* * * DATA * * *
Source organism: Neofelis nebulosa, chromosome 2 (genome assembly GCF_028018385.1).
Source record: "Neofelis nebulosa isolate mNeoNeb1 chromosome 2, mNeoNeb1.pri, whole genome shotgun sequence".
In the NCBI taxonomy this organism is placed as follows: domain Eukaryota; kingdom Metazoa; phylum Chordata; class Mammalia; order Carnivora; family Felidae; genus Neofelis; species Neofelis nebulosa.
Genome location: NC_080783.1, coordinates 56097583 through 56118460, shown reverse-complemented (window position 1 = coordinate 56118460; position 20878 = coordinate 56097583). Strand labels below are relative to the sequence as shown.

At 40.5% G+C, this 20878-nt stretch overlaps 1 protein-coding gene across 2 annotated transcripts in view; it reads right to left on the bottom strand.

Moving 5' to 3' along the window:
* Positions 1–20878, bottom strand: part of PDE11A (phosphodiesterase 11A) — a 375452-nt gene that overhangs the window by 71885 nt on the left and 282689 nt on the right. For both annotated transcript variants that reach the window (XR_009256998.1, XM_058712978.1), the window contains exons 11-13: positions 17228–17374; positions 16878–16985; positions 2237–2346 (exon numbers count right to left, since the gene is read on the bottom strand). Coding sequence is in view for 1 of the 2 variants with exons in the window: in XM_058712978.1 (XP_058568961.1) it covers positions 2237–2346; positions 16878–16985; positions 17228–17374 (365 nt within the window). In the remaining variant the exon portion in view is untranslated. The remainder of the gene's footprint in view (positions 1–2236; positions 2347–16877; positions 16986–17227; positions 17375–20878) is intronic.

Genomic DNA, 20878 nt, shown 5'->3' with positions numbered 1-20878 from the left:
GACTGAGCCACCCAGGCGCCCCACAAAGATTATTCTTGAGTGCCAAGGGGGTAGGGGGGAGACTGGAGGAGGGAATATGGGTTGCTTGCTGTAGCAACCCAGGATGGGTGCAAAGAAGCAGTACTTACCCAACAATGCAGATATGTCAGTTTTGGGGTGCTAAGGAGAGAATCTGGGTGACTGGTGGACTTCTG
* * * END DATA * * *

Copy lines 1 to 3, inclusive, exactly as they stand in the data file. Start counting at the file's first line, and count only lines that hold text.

Source organism: Neofelis nebulosa, chromosome 2 (genome assembly GCF_028018385.1).
Source record: "Neofelis nebulosa isolate mNeoNeb1 chromosome 2, mNeoNeb1.pri, whole genome shotgun sequence".
In the NCBI taxonomy this organism is placed as follows: domain Eukaryota; kingdom Metazoa; phylum Chordata; class Mammalia; order Carnivora; family Felidae; genus Neofelis; species Neofelis nebulosa.